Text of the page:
What’s the Difference Between Depression and Sadness? 

    Depression is not sadness. It’s not grief or disappointment either. These are all emotions that everyone experiences at some point in their lives. Depression is an illness, a severe mental health disorder that can have far-reaching consequences if left untreated. 

    People who are depressed often talk about feeling worthless, helpless, and hopeless. They experience fatigue and have difficulty concentrating, remembering details, and making decisions. They may also struggle with insomnia, early-morning wakefulness, or excessive sleeping. Appetite changes are common, as are weight gain or weight loss. 

    Depressed people may feel irritable or restless. They may be plagued by aches or pains, headaches, cramps, or digestive problems that don’t respond to treatment. They may also suffer from anxiety, panic attacks, or thoughts of suicide. Major depressive disorder can also trigger mania in people with bipolar disorder.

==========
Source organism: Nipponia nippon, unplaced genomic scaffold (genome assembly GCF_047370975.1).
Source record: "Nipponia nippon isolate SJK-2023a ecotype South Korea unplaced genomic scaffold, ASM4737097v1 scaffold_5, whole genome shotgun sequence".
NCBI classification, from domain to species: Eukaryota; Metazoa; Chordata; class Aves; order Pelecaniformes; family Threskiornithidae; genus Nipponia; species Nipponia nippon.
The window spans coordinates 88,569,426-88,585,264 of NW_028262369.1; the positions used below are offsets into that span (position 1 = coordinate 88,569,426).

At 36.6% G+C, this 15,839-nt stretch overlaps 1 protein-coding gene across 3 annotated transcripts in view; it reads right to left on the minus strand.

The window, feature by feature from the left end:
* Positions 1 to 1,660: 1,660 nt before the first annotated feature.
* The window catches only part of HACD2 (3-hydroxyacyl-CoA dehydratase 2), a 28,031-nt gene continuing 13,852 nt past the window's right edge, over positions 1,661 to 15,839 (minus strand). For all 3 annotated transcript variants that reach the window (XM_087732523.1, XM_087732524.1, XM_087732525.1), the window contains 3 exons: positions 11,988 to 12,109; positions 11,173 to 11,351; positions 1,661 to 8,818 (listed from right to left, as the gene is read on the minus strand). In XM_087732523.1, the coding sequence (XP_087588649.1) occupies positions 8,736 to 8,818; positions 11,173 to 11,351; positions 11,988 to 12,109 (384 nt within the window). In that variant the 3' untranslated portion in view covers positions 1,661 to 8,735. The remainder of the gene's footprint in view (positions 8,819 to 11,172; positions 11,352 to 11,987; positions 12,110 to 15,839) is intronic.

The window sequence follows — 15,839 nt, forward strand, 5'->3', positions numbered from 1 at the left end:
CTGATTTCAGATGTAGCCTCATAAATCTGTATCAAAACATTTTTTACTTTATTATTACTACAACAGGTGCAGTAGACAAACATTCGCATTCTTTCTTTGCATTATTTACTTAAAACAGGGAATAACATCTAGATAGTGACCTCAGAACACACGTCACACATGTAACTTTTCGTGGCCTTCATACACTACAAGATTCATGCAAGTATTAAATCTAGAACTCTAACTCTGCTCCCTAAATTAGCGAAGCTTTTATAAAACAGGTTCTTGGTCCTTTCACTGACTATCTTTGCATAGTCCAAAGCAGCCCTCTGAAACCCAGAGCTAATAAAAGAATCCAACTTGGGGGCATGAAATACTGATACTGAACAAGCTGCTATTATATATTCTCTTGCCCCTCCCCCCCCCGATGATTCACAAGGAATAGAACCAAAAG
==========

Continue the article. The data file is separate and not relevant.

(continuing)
A diagnosis of MDD requires that a person experience five or more of the above symptoms for at least two weeks. The symptoms must also cause significant distress in the patient’s life and interfere with their ability to function normally. 

    What Does Family History Have to Do With Depression? 

    Your family history plays a role in your risk of developing MDD. For example, your risk increases if you have a first-degree relative (parent, sibling) with depression. This is especially true if the relative was diagnosed at a young age (under 25 years old). In addition, environmental factors such as abuse, neglect, poverty, trauma, and chronic stress can also increase your risk of developing MDD later in life. 

    How Do I Know If I’m Depressed?